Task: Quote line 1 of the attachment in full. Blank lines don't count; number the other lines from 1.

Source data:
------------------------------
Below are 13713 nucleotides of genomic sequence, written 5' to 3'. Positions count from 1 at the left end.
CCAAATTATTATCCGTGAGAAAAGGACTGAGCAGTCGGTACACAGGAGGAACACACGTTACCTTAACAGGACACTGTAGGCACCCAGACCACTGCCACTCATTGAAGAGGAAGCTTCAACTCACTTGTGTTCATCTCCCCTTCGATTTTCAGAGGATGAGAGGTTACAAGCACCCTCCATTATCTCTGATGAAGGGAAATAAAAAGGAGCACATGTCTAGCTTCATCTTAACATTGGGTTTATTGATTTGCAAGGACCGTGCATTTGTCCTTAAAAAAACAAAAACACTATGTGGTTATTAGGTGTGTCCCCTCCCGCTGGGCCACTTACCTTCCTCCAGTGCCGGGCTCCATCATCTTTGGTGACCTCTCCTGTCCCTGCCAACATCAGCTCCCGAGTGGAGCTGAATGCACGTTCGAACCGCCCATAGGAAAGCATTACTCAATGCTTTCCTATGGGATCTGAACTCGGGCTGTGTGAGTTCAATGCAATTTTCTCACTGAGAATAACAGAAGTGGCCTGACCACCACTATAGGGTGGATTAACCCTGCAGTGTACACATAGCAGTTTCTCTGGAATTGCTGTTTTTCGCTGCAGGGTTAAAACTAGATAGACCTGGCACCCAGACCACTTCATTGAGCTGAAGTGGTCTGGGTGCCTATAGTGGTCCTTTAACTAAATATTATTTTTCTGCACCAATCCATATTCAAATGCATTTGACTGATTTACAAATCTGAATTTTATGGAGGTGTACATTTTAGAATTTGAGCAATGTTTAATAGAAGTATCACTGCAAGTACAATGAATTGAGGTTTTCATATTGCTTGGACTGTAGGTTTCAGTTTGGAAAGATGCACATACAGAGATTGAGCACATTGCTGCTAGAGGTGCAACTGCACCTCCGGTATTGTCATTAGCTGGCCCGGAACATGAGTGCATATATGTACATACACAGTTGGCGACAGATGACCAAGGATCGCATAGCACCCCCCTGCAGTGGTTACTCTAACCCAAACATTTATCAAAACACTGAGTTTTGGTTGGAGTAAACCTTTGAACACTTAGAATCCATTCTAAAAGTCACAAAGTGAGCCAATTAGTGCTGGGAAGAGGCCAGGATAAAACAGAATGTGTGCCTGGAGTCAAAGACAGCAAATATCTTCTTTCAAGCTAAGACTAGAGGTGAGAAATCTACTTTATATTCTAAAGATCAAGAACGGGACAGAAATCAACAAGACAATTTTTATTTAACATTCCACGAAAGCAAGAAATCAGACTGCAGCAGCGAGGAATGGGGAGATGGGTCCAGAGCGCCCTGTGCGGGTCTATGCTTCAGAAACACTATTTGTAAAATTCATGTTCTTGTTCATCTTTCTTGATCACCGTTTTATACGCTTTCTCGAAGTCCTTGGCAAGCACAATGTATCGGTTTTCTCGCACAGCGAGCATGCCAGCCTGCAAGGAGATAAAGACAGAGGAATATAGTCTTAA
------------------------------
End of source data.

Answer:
Below are 13713 nucleotides of genomic sequence, written 5' to 3'. Positions count from 1 at the left end.